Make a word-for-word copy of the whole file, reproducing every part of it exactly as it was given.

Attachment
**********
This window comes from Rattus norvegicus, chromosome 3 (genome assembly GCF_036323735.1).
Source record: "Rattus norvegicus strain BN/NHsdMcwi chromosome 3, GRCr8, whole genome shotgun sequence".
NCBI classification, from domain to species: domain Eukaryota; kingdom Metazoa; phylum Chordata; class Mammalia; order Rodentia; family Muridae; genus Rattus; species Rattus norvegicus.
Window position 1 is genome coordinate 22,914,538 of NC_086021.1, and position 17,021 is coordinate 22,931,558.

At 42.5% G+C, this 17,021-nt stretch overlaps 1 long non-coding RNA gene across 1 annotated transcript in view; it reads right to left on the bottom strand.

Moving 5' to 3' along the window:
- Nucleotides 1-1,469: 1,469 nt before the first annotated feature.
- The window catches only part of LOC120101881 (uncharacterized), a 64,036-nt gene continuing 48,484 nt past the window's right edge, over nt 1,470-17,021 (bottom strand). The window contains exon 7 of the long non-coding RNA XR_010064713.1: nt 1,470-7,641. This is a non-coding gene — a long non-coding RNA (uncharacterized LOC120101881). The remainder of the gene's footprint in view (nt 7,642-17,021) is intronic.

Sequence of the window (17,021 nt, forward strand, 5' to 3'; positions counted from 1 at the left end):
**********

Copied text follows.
This window comes from Rattus norvegicus, chromosome 3 (genome assembly GCF_036323735.1).
Source record: "Rattus norvegicus strain BN/NHsdMcwi chromosome 3, GRCr8, whole genome shotgun sequence".
NCBI classification, from domain to species: domain Eukaryota; kingdom Metazoa; phylum Chordata; class Mammalia; order Rodentia; family Muridae; genus Rattus; species Rattus norvegicus.
Window position 1 is genome coordinate 22,914,538 of NC_086021.1, and position 17,021 is coordinate 22,931,558.

At 42.5% G+C, this 17,021-nt stretch overlaps 1 long non-coding RNA gene across 1 annotated transcript in view; it reads right to left on the bottom strand.

Moving 5' to 3' along the window:
- Nucleotides 1-1,469: 1,469 nt before the first annotated feature.
- The window catches only part of LOC120101881 (uncharacterized), a 64,036-nt gene continuing 48,484 nt past the window's right edge, over nt 1,470-17,021 (bottom strand). The window contains exon 7 of the long non-coding RNA XR_010064713.1: nt 1,470-7,641. This is a non-coding gene — a long non-coding RNA (uncharacterized LOC120101881). The remainder of the gene's footprint in view (nt 7,642-17,021) is intronic.

Sequence of the window (17,021 nt, forward strand, 5' to 3'; positions counted from 1 at the left end):